A caroling Christmas hayride, designed to bring music to people who are homebound or have difficulty getting out, has become a tradition for Immanuel Christian Reformed Church in Ripon, Calif. Dec. 16 was to be their third annual event, but it was canceled because of rain. In 2016, hoping for 25 participants, the staff assembled two trailers with hay bales for seating. They were happily surprised with more than 50 eager carolers.
Immanuel found a third trailer for 2017, exceeding expectations again with 80 participants. For the hayride’s second year, each trailer took its own hour-long route—one focused nearly entirely on Bethany Home, the community’s residence for seniors. Hay bales were packed with everyone from infants to 80-year-olds. Neighborhood girls who participate in the church’s GEMS club and their parents joined congregants in the festivities. After caroling, the church offered a social gathering including hot cider and oilebollen, the Dutch treat of fried dough and sprinkled sugar.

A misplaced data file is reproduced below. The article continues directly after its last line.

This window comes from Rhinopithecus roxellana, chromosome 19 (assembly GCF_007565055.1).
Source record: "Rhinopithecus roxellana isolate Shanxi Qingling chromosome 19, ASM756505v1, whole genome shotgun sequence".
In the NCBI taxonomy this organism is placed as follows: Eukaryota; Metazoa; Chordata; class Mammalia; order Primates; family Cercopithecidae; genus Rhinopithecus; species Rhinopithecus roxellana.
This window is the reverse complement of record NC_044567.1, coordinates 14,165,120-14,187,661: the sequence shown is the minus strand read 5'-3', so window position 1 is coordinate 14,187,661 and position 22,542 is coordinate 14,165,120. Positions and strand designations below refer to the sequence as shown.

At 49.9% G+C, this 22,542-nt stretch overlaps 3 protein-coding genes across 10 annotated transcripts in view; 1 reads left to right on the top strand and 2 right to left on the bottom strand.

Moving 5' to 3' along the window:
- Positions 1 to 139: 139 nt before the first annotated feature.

Melissa Viss, the church’s worship director, spearheads the event. Ten to 15 other volunteers drive, navigate, lend trailers, and coordinate the social activities. Viss considers the event “an alternative worship service” and plans mostly sacred carols, though a chorus of Jingle Bells may be thrown in for good measure. As the choirs are only assembled minutes before boarding the trailers, there may be a few bumps along the road, but Viss said that their “enthusiasm seems to cover whatever mistakes might happen.”
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